Cider Making, 1840–41
William Sidney Mount (1807 – 1868)
Born on a farm in Setauket, Long Island, William Mount became what art historian Matthew Baigell described as the “foremost American genre painter.” When other artists were trying to copy European academic subjects of history, religion, and literature, he stayed in America and focused on the daily lives of East Coast people.
Many of his paintings expressed moralistic and political views, and he was also the first major American artists to portray black people with dignity although he opposed abolition of slavery. Because of his humble subject matter and skillful realistic execution, he was well received by an American public of the era of Jacksonian democracy. His serene agrarian paintings were also a welcome contrast to the increasing complexities of the Industrial Revolution.
He had a long-time studio at Stony Brook on Long Island, and many years later a local man, Ward Melville, established a collection honoring Mount, the first significant American-born painter to devote most of his profession to genre painting.
He was raised on the Setauket farm, and when his father died, Mount, age 7, was sent to live with relatives. He served an apprenticeship in his brother’s sign painting shop in New York City. He studied engraving, and in 1826, was one of the first students of drawing at the National Academy where his primary subject was history painting. But the next year, ill health caused him to return to Setauket where from 1830, he spent the remainder of his life doing genre paintings of his contemporaries. However, his portrait painting became his earliest livelihood, and he also did local landscapes as well as still lifes.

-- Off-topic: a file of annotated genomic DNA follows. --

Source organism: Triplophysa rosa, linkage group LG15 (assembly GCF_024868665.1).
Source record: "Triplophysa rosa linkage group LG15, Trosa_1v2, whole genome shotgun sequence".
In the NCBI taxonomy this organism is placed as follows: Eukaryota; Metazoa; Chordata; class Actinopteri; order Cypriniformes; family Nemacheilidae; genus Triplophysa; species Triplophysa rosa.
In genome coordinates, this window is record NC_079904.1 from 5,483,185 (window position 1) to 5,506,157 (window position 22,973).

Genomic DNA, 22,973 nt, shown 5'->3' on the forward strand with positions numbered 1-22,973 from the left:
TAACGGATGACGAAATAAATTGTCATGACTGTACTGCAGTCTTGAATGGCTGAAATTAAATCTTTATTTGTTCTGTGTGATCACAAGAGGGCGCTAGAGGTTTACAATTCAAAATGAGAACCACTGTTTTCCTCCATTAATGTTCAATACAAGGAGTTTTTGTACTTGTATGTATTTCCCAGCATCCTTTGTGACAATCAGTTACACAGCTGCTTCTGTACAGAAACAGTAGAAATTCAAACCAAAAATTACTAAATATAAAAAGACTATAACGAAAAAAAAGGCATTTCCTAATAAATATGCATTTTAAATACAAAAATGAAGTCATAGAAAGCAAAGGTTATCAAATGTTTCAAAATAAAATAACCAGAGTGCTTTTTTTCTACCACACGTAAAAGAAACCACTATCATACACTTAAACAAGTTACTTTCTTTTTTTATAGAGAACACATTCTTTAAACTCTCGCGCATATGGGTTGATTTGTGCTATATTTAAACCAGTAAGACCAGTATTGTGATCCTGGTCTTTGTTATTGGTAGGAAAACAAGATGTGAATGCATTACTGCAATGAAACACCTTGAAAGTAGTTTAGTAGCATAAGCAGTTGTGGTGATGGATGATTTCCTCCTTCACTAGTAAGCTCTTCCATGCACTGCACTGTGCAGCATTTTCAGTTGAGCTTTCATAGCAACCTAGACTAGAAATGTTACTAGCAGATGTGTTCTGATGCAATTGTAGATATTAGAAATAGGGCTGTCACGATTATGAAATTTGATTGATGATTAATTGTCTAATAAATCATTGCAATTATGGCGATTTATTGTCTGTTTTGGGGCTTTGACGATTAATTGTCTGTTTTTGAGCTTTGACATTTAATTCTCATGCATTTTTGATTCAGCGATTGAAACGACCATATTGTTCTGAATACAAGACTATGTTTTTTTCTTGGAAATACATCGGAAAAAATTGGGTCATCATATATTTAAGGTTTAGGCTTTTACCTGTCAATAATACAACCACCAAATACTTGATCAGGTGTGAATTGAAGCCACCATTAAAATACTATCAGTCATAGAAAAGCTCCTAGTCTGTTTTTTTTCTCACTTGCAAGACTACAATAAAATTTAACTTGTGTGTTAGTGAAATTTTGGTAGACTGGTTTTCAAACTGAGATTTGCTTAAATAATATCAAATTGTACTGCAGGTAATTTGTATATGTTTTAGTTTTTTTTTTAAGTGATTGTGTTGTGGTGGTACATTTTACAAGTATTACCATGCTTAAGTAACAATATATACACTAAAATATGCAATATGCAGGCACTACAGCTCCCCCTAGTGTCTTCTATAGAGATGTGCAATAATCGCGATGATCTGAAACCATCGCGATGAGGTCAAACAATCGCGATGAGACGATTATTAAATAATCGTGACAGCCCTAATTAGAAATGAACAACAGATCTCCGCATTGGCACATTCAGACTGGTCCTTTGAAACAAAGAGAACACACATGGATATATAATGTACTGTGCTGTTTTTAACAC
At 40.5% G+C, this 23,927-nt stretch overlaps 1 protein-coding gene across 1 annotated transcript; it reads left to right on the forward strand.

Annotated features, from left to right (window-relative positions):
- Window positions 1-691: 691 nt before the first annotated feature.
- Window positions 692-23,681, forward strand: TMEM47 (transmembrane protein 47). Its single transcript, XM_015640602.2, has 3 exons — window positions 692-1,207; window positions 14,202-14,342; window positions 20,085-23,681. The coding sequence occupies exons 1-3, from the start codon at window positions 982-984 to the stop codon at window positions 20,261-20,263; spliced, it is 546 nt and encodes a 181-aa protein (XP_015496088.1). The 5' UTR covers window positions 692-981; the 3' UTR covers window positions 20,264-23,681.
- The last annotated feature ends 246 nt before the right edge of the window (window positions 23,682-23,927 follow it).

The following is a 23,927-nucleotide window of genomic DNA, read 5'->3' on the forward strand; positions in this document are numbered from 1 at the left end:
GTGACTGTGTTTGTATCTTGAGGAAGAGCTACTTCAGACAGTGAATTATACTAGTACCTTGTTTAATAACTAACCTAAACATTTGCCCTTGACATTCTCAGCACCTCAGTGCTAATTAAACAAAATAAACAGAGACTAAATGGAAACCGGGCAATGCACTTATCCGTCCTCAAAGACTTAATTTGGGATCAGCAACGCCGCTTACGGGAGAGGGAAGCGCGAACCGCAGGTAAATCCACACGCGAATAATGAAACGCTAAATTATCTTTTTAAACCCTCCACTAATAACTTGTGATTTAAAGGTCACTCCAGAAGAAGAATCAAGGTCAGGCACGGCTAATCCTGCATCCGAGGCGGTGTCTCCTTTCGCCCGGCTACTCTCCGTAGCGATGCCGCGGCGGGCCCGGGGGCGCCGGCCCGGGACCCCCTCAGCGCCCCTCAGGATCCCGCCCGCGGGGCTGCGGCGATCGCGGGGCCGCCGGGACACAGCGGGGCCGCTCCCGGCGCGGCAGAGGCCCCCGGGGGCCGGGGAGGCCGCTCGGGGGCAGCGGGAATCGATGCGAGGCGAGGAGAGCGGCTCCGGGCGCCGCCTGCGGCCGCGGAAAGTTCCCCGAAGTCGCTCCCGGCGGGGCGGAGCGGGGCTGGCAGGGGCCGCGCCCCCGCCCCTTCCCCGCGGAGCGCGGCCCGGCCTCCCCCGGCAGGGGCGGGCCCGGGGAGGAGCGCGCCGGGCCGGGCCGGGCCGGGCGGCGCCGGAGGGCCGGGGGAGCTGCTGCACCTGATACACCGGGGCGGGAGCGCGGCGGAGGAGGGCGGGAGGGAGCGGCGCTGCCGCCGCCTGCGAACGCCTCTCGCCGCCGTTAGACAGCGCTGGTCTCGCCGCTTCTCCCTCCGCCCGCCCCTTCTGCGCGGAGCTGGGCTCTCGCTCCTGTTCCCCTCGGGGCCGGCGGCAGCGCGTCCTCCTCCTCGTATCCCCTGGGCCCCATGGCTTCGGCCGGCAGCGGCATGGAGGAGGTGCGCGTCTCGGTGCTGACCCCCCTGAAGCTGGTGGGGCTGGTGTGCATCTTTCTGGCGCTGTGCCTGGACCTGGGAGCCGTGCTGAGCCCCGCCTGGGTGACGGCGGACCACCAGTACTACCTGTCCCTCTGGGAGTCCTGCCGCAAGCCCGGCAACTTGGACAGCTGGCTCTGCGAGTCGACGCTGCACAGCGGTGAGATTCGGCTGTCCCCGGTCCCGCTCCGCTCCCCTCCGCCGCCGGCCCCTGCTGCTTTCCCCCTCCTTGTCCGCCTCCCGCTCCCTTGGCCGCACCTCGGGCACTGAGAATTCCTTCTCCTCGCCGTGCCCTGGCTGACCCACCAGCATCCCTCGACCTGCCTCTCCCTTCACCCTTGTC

As a genre painter, he did numerous scenes of everyday and commonplace life, skillfully executed with meticulous detail and painstaking glazing. The focus of his work was the “American-ness of the new country’s culture” (American Art Review 12/98).
Although he never traveled to Europe, he became the first American painter to be known widely there because his lithography pieces, thanks to New Yorker William Schaus who worked with a European dealer, were circulated throughout Europe. Part of their popularity was the fact that blacks and their place in American society were included as subjects, reflecting the racial tensions of the late 1850s and 1860s.
He died suddenly in 1868, an artist appreciated by his contemporaries for the timeliness of his subject matter but lauded by later generations for the clarity and precise execution of his canvases.
A special exhibition curated by Deborah Johnson and titled William Sidney Mount: Painter of American Life, was held in 1999 and organized by the Museums at Stony Brook, New York, and the American Federation of Arts.
Matthew Baigell, “Dictionary of American Art”
David Michael Zellman, “Three Hundred Years of American Art”
Biography from the Archives of AskART